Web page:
Since Twilo went wholesale into the Euro-trance sound, there's been a real divide in New York between drug clubs and what you could call soul clubs or 'vibe' clubs, like Body & Soul," says Adam Goldstone, a local DJ-producer who records for Nuphonic. Body & Soul—founded in 1996 by two veterans of the '70s underground, Fran├žois Kevorkian and Danny Krivit, and their friend Joe Claussell—almost single-handedly sparked the renaissance of interest in New York's pre-disco club culture. Harking back to the approach of Mancuso and Levan, the trio DJ together round-robin style, and generally play tunes from start to finish rather than mixing. Echoing Mancuso and Levan, they believe the real art of DJ'ing is "programming"—the selection and sequencing of songs—a reaction against the cult of DJ virtuosity where jocks like Sasha and Digweed show off their seamless mixing by picking compatible samey-sounding tracks.

Another aspect that Body & Soul revived is the old-school ethos of playing healing, redemptive music. "Back in the day, the talented DJs really spun to tell a story with their records," says Krivit. "At Body & Soul, we are conscious that the music's talking, and you can't just play nonsense, or go to a song that contradicts the message in the previous song." Like the Loft, Body & Soul is dedicated, says Kevorkian, to "cherishing and perpetuating" a gay urban tradition that's over 30 years old and that survived both the disco backlash and the decimation of AIDS.

The party—hailed by U.K. dance magazines as the best club in the world—draws party animals and purist house scholars from Britain and Europe, immaculately retro-styled Japanese waifs, and bored New York hipsters who want a taste of what things were like "back in the day." "Dance music had become too technical, people were missing the soulfulness," says Richard Costecu, another member of the team behind the Maestro documentary. "That soulful house sound never went away; there were always people who lived for it. But maybe more people are ready for it now—they're sick of hearing disco loops all night long, they want 'real music.' And the new recruits are really interested in the history of the scene. It's still a more mature crowd at Body & Soul, not annoying suburban kids who are popping E's and want to hear fast music."


Not everybody is happy about the newcomers, though. "Some people say that the vibe at Body & Soul has deteriorated as the composition of the party has changed, and I'm one of them," says Fikentscher. "So I've looked for other parties that are more 'underground.' "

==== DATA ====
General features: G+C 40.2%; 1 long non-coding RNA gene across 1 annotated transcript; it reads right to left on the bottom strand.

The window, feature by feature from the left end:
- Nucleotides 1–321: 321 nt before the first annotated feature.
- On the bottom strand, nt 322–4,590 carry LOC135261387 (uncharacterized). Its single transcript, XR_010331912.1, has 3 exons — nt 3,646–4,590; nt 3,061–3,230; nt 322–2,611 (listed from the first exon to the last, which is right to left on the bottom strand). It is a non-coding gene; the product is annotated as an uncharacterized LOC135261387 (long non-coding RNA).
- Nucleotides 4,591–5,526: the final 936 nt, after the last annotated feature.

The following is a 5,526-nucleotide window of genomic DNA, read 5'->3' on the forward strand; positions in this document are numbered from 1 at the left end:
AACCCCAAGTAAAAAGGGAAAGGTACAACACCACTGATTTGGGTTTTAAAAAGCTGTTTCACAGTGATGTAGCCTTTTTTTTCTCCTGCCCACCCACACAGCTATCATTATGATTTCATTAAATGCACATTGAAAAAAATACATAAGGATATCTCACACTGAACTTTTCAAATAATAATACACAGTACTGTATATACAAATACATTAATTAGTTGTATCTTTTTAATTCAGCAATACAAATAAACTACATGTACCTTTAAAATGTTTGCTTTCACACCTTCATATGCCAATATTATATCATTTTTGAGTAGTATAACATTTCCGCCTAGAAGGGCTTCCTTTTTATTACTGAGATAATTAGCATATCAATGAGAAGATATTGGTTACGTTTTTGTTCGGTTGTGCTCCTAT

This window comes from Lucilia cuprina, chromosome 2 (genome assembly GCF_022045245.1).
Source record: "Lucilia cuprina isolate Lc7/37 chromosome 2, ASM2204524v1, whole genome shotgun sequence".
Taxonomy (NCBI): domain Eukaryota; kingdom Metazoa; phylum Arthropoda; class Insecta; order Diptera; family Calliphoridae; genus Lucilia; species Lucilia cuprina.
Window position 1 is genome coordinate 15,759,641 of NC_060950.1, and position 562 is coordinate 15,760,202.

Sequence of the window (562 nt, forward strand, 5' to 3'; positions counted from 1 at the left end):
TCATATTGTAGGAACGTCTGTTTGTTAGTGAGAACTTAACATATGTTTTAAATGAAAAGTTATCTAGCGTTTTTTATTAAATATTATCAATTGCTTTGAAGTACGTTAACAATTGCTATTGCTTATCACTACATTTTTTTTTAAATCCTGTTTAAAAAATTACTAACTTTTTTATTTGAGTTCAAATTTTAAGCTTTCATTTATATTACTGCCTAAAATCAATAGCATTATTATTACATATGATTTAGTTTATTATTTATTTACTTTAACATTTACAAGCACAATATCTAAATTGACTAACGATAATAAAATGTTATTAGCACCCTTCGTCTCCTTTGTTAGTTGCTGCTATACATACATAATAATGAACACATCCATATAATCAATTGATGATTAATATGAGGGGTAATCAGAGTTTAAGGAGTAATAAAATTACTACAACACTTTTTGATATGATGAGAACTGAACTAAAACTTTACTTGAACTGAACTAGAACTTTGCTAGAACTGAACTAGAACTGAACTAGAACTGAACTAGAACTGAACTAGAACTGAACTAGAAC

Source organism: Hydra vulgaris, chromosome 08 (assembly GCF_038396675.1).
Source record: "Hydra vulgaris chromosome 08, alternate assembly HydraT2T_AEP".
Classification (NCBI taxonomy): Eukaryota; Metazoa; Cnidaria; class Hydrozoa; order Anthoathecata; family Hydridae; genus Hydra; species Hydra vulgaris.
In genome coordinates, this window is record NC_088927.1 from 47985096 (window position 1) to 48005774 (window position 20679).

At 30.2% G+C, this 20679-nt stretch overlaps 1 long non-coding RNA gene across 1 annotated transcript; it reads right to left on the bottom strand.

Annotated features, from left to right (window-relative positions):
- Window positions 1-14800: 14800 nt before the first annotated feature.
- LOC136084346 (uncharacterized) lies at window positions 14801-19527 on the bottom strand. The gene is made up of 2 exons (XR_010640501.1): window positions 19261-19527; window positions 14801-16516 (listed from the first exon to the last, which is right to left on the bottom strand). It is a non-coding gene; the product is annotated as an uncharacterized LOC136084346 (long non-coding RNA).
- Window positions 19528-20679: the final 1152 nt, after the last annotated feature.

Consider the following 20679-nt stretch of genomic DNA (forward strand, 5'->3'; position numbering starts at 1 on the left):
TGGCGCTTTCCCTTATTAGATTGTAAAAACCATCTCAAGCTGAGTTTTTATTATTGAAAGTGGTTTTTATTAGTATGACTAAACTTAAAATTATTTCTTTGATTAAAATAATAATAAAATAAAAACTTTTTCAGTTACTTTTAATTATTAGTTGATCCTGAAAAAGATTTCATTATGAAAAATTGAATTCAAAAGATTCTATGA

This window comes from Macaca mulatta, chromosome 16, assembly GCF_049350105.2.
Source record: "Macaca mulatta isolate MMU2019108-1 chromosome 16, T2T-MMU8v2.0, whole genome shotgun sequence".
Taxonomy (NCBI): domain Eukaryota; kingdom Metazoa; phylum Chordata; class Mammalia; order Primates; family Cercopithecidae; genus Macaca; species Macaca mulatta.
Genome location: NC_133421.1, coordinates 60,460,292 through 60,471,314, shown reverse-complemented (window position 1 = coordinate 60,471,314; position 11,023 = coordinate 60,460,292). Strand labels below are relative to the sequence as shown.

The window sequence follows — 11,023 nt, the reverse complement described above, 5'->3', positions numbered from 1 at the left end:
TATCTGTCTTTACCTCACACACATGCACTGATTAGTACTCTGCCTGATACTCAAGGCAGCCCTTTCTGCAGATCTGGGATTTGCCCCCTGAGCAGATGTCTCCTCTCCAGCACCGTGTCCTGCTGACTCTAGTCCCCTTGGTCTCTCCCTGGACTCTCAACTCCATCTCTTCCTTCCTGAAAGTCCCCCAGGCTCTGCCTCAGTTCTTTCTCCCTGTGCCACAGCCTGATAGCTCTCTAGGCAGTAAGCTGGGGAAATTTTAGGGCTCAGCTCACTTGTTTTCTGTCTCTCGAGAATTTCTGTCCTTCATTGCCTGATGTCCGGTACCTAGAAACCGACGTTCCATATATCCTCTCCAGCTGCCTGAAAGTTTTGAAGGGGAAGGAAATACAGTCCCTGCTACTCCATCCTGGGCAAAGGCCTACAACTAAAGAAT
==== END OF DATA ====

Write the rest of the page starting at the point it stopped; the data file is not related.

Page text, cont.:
This is a vital contradiction running through house culture: The overt ideology is one of love, unity, and inclusivity, but in reality this is limited to insiders, "those in the know." "Body & Soul was initially a secret you passed only on to your best friends, just like the Loft and the Garage," says Fikentscher. "To this day, you see parties advertised that say, 'If you have a Paradise Garage membership pass from way back, you get in for free.' " The most positive spin on this exclusivity is to see it as tribal rather than elitist. To maintain the right vibe, clubs need to control access. But even the best-kept secret can't stay on the down-low for long, and clubs have an in-built mortality. By the time they've established a killer vibe, it's only a matter of time before outsiders arrive to alienate the "true believers." Hence the post-Body & Soul rash of small underground nights like Bang the Party, Journey, Together in Spirit (like Body & Soul, a Sunday-afternoon party), and Deep See, an after-work club DJ'd by veterans like Andre Collins and sometimes kicked off by Kai Fikentscher's irregular series of lectures on the history of house.

Clubs like these are glorious proof that New York's disco-house tradition is a living thing. But there's a downside: The keep-the-faith attitude often translates into a kind of cultural protectionism (typified by the snobbish disdain of most New York house purists toward 2step, London's radical twist on garage). Worse, the excessive sense of heritage ensures that the scene evolves very slowly. In truth, New York dance culture hasn't delivered the shock-of-the-new in well over a decade. Despite the rhetoric of open-mindedness and eclecticism, the fusions that occur—Afro-Beat, Brazilian music, the lighter side of electric jazz—are rather predictable, and hidebound by the scene's premium on old-fashioned notions of "musicality" and "soulfulness." The underground's refusal to break with the past has effectively denied it the musical breakthroughs that have occurred in other cities: Detroit, Sheffield, Ghent, Frankfurt, Rotterdam, Berlin, and, repeatedly, London. There's a fine line between honoring the past and living there. The solution? A little less reverence, maybe.

Wednesday, May 20, 2015

Reinforced / 4 Hero

4 HERO
PARALLEL UNIVERSE
Selector/Crammed 
Alternative Press, 1996?


by Simon Reynolds